278

 Ibidem  

279

 Ibidem   • 215  

 

agricultural  production.     In  agriculture,  there  is  also  high  crop  sensitivity  to  temperature  increases,  the  most   likely  impact  of  global  Climate  Change.     Other   factors   that   make   the   sector   vulnerable,   beyond   climate   variability,   include   land   degradation,   following   subsistence   fallow   agriculture,   and   demographic   pressures   on   the   resource   base.   Indeed,   the   increase   in   human   population   has   increased  demand  for  food,  putting  additional  pressure  on  natural  ecosystems.     Non-­‐  traditional  crops  such  as  maize,  sesame  and  soya  beans  have  gained  value  in   the  last  ten  years,  which  has  enabled  farmers  to  make  a  choice  of  what  type  of  crop   to  grow  depending  on  demand,  thus  improving  their  incomes.       However   overall,   agricultural   performance   fluctuates   with   climate   variability   and   climate  change,  and  is  adversely  affected  by  rudimentary  means  of  production,  poor   markets   and   storage   facilities.   Any   serious   efforts   for   poverty   eradication   in   Uganda   will   have   to   target   the   agricultural   sector,   and   build   its   resilience   to   withstand   climate-­‐related  shocks.     Fishing   Fishing  is  a  key  sector  in  the  Ugandan  economy,  representing  over  80million  USD  in   2002,   as   well   as   source   of   food   for   the   population.   It   contributes   to   food   security,   increased  household  income  and  economic  growth.  It  is  estimated  that  over  200,000   people,   most   of   who   poor   men   and   women,   are   directly   involved   in   the   fishing   industry.   As   such   the   industry   is   particularly   sensitive   to   changes   in   sea   level   and   sea   temperatures,   driving   associated   modifications   in   upwelling   mechanisms   and   in   the  composition  of  marine  ecosystems  (and  consequently  fish  availability).     Health   •   216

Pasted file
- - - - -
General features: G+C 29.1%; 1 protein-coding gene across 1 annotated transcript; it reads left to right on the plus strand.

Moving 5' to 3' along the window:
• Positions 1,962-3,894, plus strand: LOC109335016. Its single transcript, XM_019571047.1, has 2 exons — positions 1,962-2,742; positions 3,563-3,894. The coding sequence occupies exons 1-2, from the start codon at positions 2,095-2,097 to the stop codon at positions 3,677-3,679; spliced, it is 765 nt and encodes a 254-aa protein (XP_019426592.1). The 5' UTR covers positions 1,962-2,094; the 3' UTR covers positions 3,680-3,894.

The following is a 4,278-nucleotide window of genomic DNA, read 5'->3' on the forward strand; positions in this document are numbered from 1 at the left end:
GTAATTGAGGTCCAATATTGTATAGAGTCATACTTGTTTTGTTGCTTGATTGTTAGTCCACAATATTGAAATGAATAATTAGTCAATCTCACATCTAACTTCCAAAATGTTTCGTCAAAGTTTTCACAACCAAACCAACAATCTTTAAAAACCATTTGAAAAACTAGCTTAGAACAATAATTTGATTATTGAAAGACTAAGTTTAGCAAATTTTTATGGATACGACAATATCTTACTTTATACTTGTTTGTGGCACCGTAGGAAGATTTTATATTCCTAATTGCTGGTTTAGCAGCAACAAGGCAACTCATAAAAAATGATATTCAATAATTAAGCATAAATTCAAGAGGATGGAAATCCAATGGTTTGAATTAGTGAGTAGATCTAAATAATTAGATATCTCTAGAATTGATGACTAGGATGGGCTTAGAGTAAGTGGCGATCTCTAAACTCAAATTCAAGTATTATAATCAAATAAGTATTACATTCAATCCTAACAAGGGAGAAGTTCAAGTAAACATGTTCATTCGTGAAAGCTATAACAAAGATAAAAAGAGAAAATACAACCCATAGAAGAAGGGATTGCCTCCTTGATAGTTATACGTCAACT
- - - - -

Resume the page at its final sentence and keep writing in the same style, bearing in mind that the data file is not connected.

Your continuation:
Uganda   is   characterized   by   high   vulnerability   to   water-­‐borne   epidemics   linked   to   flood   disasters   (malaria   and   cholera   chiefly).   Temperature   rise   would   have   significant  impacts  on  health  as  well  as  agriculture.  People  in  the  highlands  have  not   developed  immunity  for  malaria  and  have  therefore  been  susceptible  to  it.       7.1.4 Projected  Climate  Change  impacts,  across  timescales,  across  sectors       Climate  Change,  which  has  started  manifesting  itself  through  increased  frequency  of   extreme   weather   events,   such   as   droughts,   floods   and   landslides,   poses   a   serious   threat   to   Uganda’s   natural   resources,   as   well   as   its   socio-­‐economic   development.   The   events   of   the   past   few   years   clearly   illustrated   the   magnitude   of   the   problem.   Although  rigorous  and  detailed  vulnerability  and  adaptation  options  were  not  done   for  Uganda,  the  literature  review  of  empirical  information  and  observations  by  the   communities  surveyed  during  Uganda’s  NAPA  participatory  rural  appraisal  process   has  given  interesting  results280.      

 
Fig.  7.6:  Potential  impacts  of  temperature  rise  on  coffee  growing  

                                                                                                                280  Uganda  NAPA,  2007   •   217  

Current   temperatures   and   rainfall   permit   the   cultivation   of   coffee   in   most   parts   of   Uganda.   However,   an   increase   of   2   degrees   Centigrade   can   have   significant   impact   on   coffee   growing   (fig.   7.6).   Other   crops   like   cassava   and   soya   may   be   sensitive   to   temperature   increases.   Increase   in   temperatures   may   lead   to   emergence   of   new   pests.   There   is,   therefore,   need   to   orient   and   widen   the   research   focus   to   meet   future  challenges.     A  changing  climate  is  projected  to  impact  the  following  variables  and  sectors  most   decisively:         Table  7.2  summarizes  the  observed  and  projected  changes  on  each  variable.